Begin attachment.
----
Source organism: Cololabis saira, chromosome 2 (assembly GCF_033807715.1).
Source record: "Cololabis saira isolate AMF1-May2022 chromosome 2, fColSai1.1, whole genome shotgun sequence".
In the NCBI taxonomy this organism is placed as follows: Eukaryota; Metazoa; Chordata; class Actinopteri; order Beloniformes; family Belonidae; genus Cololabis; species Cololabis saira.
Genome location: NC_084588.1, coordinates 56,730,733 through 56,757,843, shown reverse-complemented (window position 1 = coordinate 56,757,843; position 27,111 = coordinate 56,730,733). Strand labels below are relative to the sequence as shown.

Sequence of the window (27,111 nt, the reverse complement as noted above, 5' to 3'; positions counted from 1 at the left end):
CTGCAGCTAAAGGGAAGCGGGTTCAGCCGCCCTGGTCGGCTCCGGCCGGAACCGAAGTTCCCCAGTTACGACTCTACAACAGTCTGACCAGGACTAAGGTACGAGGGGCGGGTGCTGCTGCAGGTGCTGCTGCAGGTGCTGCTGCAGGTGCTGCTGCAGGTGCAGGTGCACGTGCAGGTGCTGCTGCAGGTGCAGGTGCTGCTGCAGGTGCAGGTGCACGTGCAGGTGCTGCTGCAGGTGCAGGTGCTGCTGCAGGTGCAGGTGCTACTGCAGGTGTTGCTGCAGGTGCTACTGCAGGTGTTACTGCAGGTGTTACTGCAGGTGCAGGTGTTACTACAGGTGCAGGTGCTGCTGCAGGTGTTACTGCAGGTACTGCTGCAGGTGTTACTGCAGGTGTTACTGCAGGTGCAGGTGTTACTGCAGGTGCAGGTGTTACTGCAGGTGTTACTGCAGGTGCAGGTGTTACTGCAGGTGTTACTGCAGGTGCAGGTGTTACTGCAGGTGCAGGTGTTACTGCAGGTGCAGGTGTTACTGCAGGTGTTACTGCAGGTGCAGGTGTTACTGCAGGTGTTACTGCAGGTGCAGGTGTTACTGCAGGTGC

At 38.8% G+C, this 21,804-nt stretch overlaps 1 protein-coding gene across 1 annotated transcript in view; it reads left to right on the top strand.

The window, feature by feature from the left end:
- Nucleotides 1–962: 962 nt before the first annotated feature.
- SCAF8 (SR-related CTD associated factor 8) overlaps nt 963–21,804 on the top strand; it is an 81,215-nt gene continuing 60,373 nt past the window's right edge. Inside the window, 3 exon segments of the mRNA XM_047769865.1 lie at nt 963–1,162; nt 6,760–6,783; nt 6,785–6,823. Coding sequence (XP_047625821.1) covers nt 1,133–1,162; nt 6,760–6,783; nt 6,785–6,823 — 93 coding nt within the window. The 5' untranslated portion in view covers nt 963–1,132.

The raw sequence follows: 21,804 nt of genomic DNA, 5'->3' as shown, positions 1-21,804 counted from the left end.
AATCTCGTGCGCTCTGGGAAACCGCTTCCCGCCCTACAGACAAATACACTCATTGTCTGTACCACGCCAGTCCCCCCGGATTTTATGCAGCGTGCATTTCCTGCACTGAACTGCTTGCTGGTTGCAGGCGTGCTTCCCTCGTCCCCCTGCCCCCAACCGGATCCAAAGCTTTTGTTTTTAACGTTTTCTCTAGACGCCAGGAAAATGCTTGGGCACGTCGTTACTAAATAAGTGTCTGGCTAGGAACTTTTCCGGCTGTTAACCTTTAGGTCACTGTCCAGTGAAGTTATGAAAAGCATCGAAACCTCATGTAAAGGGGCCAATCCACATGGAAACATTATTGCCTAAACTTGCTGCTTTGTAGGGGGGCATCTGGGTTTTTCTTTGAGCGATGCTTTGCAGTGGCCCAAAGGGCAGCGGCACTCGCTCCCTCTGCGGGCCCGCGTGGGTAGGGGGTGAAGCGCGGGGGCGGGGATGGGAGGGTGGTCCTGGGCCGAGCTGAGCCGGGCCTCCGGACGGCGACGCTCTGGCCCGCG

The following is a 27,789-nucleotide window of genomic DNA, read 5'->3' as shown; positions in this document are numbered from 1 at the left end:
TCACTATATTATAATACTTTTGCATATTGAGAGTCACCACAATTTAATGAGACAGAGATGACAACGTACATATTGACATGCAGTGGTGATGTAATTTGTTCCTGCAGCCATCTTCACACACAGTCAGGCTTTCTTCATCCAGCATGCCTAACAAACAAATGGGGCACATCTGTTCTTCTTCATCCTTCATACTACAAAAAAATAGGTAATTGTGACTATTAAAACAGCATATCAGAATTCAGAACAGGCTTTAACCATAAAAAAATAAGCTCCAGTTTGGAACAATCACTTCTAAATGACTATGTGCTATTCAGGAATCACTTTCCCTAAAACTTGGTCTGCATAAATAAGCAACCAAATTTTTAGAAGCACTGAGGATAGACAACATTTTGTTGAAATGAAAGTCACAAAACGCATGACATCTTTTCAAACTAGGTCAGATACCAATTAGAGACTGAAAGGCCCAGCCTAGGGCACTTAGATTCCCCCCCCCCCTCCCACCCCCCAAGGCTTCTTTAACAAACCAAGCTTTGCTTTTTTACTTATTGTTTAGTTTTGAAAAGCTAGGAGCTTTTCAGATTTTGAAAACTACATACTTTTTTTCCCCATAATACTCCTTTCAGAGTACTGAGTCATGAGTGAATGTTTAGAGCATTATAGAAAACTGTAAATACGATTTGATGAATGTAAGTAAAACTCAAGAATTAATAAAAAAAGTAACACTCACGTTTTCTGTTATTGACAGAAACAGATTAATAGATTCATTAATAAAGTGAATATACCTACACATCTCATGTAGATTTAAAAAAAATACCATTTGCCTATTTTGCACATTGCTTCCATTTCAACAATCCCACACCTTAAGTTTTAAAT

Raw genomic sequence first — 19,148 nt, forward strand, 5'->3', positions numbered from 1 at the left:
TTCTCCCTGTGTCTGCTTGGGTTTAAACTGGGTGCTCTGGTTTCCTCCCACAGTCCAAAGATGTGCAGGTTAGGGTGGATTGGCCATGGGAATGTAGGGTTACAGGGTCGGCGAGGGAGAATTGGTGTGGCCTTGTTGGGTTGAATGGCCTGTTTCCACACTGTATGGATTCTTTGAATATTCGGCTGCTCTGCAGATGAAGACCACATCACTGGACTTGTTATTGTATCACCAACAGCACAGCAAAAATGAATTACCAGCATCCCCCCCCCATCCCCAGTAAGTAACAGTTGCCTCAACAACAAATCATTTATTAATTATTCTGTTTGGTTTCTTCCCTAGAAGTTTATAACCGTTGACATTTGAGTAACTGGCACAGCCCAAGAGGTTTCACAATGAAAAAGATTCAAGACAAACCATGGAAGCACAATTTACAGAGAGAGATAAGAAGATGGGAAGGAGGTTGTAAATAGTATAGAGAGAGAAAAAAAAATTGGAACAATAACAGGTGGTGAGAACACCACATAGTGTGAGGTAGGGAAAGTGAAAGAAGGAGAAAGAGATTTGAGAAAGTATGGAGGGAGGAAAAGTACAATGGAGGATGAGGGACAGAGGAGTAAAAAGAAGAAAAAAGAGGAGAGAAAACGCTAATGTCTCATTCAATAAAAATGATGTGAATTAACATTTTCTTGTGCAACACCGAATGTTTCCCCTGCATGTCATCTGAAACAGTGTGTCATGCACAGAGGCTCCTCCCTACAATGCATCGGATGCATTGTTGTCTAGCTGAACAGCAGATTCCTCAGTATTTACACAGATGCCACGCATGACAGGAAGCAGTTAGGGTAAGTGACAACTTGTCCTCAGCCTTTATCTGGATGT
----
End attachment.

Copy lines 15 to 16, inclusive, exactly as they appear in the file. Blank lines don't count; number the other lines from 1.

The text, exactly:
Raw genomic sequence first — 19,148 nt, forward strand, 5'->3', positions numbered from 1 at the left:
TTCTCCCTGTGTCTGCTTGGGTTTAAACTGGGTGCTCTGGTTTCCTCCCACAGTCCAAAGATGTGCAGGTTAGGGTGGATTGGCCATGGGAATGTAGGGTTACAGGGTCGGCGAGGGAGAATTGGTGTGGCCTTGTTGGGTTGAATGGCCTGTTTCCACACTGTATGGATTCTTTGAATATTCGGCTGCTCTGCAGATGAAGACCACATCACTGGACTTGTTATTGTATCACCAACAGCACAGCAAAAATGAATTACCAGCATCCCCCCCCCATCCCCAGTAAGTAACAGTTGCCTCAACAACAAATCATTTATTAATTATTCTGTTTGGTTTCTTCCCTAGAAGTTTATAACCGTTGACATTTGAGTAACTGGCACAGCCCAAGAGGTTTCACAATGAAAAAGATTCAAGACAAACCATGGAAGCACAATTTACAGAGAGAGATAAGAAGATGGGAAGGAGGTTGTAAATAGTATAGAGAGAGAAAAAAAAATTGGAACAATAACAGGTGGTGAGAACACCACATAGTGTGAGGTAGGGAAAGTGAAAGAAGGAGAAAGAGATTTGAGAAAGTATGGAGGGAGGAAAAGTACAATGGAGGATGAGGGACAGAGGAGTAAAAAGAAGAAAAAAGAGGAGAGAAAACGCTAATGTCTCATTCAATAAAAATGATGTGAATTAACATTTTCTTGTGCAACACCGAATGTTTCCCCTGCATGTCATCTGAAACAGTGTGTCATGCACAGAGGCTCCTCCCTACAATGCATCGGATGCATTGTTGTCTAGCTGAACAGCAGATTCCTCAGTATTTACACAGATGCCACGCATGACAGGAAGCAGTTAGGGTAAGTGACAACTTGTCCTCAGCCTTTATCTGGATGT